Thursday, August 2, 2018

53 Year Old Unsolved Murder of Classmate; "Too Good a Girl" set for release August 4

Janis Thornton

 “Too Good a Girl,” the Book That Took
53 Years to Finish, Launches August 4

By Janis Thornton

            I’ve always loved that old Don McLean song, “The Day the Music Died.” But for me and most of the kids who grew up in Tipton, Indiana, during the insulated, enchanted days of the 1950s and ’60s, the day music died was Monday, October 18, 1965.

            That was the day we learned our 17-year-old classmate, Olene Emberton, had been found dead, her body lying in a ditch alongside a remote country road.

          Although local and state police conducted a vigorous investigation, they found no clues, no evidence, no witnesses, no cause of death, and ultimately no answers. The case could not be solved. Today, nearly 53 years later, the case remains open.
            Like Olene, I was also 17 — almost an adult, but still a kid. For kids of any age, losing a school friend is traumatic under any circumstance. But the circumstances under which Olene had died were unthinkable. Her death rocked my world.
            The idea of writing Olene’s story first occurred to me some thirty years ago. I felt that someone needed to set the record straight, so why not me? Frankly, 30 years ago, it shouldn’t have been me. I had no writing experience and lacked the skills to report on a sensitive, emotionally charged topic that was certain to ruffle feathers, stoke anger, and hurt feelings.
            However, by 2004, I had been a staff writer at a daily newspaper for four years, and I was ready. I pored over court records, combed through news articles, tracked down and interviewed law enforcement officials who had worked the case, sent Freedom of Information Act requests, talked with forensics experts, studied criminology, attended conferences, surveyed my classmates, met with Olene’s friends and family, and followed the loose ends.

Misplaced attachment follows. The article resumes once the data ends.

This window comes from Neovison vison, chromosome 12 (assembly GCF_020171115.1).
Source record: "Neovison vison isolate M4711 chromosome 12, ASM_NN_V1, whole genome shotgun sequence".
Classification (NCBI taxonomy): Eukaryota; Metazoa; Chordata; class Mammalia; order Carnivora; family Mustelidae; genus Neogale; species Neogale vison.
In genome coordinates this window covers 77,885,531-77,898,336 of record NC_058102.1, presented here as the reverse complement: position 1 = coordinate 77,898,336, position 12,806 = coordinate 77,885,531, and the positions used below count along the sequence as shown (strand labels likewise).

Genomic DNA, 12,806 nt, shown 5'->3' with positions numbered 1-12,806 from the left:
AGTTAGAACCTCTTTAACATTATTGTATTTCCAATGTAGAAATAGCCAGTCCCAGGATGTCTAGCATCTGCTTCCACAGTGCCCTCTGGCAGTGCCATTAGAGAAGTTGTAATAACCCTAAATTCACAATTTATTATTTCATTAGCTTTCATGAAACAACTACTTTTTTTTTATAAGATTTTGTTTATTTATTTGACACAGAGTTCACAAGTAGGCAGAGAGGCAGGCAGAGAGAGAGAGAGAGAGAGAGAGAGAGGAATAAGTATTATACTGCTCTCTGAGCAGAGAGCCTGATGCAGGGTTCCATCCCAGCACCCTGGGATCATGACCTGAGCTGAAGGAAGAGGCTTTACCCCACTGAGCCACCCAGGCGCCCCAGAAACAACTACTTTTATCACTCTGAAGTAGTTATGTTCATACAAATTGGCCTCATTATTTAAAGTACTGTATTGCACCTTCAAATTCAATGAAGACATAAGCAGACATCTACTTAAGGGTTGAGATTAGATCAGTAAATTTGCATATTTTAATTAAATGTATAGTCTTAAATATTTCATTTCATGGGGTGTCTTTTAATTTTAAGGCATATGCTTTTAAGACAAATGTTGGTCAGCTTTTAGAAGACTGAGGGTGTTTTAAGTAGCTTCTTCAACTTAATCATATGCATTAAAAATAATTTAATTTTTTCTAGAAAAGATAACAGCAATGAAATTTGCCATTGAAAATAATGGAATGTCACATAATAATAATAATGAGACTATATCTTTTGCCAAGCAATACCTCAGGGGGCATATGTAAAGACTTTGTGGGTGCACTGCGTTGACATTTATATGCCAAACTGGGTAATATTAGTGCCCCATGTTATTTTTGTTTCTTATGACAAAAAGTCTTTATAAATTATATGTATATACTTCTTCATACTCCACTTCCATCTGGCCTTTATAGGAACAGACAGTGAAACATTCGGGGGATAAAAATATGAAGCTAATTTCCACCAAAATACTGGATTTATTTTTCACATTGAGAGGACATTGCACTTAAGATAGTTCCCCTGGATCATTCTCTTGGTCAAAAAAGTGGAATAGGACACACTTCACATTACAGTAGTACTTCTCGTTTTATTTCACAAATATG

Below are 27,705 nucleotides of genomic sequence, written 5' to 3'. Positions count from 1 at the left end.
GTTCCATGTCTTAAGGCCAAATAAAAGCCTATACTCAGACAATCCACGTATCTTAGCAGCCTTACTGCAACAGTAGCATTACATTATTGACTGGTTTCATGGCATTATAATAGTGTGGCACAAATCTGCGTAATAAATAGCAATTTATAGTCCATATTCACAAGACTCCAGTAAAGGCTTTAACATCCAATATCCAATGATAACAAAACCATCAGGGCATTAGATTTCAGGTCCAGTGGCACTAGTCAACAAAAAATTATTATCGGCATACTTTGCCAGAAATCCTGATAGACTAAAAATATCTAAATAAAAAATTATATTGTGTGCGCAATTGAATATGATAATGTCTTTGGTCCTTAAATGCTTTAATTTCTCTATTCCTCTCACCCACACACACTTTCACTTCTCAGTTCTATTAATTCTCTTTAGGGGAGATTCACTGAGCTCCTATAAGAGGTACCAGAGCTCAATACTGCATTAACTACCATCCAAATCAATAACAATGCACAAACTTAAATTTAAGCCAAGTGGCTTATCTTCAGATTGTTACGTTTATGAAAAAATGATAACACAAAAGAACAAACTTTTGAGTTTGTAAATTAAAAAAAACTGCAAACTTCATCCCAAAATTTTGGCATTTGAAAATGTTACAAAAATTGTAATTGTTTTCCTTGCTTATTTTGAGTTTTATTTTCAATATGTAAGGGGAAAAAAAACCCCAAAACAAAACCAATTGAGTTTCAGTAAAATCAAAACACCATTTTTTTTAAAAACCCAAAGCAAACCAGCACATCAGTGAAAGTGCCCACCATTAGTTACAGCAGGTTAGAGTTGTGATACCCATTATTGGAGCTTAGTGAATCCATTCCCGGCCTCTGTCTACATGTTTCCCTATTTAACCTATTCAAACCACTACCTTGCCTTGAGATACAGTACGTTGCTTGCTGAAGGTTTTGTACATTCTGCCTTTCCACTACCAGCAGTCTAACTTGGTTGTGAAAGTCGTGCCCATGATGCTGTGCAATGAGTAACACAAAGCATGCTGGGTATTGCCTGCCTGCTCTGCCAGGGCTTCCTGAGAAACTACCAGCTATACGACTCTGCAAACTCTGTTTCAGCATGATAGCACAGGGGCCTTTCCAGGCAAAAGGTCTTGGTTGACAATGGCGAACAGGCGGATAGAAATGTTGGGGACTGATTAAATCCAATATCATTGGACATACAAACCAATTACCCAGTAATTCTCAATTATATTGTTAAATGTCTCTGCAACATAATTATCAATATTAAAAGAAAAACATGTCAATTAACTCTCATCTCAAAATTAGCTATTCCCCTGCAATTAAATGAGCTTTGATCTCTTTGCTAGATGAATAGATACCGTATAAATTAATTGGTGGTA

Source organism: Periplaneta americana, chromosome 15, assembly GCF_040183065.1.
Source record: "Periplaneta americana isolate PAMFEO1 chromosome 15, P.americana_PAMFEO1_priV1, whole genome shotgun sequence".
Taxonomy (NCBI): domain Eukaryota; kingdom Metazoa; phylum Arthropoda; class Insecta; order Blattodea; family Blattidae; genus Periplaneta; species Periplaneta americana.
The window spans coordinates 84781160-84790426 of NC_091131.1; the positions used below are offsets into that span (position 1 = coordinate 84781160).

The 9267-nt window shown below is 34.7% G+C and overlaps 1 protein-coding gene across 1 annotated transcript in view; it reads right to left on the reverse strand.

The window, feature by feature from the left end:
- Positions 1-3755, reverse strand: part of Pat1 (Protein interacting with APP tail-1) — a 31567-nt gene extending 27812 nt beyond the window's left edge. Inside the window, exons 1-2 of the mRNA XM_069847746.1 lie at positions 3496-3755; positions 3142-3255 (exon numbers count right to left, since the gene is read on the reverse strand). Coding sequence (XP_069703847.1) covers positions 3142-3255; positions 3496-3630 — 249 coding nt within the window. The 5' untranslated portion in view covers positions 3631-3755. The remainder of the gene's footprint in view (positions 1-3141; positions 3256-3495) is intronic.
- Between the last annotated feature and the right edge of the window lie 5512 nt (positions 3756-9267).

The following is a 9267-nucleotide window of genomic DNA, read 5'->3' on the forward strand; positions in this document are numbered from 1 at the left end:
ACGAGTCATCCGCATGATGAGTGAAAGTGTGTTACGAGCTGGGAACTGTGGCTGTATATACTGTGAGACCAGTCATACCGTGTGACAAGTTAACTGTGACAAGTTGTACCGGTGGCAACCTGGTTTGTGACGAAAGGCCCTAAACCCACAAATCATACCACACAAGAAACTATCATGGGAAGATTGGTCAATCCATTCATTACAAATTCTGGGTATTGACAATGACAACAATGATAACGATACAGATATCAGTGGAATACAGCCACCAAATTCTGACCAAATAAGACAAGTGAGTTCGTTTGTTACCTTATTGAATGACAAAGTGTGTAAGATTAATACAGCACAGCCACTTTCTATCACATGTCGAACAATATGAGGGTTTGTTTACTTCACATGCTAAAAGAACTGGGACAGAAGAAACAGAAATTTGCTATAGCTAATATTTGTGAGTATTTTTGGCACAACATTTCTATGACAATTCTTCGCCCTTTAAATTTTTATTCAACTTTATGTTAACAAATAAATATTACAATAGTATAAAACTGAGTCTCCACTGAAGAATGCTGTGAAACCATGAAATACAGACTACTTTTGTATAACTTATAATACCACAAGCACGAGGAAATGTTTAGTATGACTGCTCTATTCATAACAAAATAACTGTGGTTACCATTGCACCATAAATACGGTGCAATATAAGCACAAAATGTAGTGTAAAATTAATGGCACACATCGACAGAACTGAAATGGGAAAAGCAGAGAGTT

The result of this 14-year-long pursuit for truth has manifested in my book, “Too Good a Girl,” scheduled to launch Saturday, August 4, at the Tipton County library.
            Did I solve the mystery? No. Instead, I have unraveled all the strands of Olene’s complex story so readers can weave their own tapestry of truth and discover their own solution. And who knows? One of them might just be right. •

How You Can Help Preserve Olene’s Memory and Give Her Life Renewed Meaning
            Readers of “Too Good a Girl” can also help preserve Olene’s memory by helping graduating Tipton High School students achieve their dream of a teaching career.
            When Olene was a freshman at Tipton High School, she authored a brief autobiography. In it, she noted her dream for the future. “I plan to graduate from high school in 1966,” she wrote. “I want to attend Ball State University. After I graduate, I want to be a junior or high school teacher.”
            No one can give Olene’s life back to her, but I believe I’ve found a way to give her life new meaning by assisting graduating Tipton High School students who share her dream.
            With the help of the Tipton County Foundation — a publicly supported organization that helps Tipton residents set up and oversee philanthropic projects — the Olene Emberton Memorial Scholarship has been established. The scholarship will benefit college-bound Tipton High School seniors who, like Olene, plan to pursue teaching.
            Reaching the fund-raising goal of $25,000 by the end of 2018 will ensure that an award of $1,000 will go to a deserving student in Olene’s memory each year in perpetuity.
            I invite you to visit www.tiptoncf.org and make a gift. In addition, the proceeds from book sales will go to the fund. And every donor of $100 or more will receive a copy of “Too Good a Girl” with my compliments and gratitude.
            The book is available for purchase on my website, www.janis-thornton.com and Amazon. •

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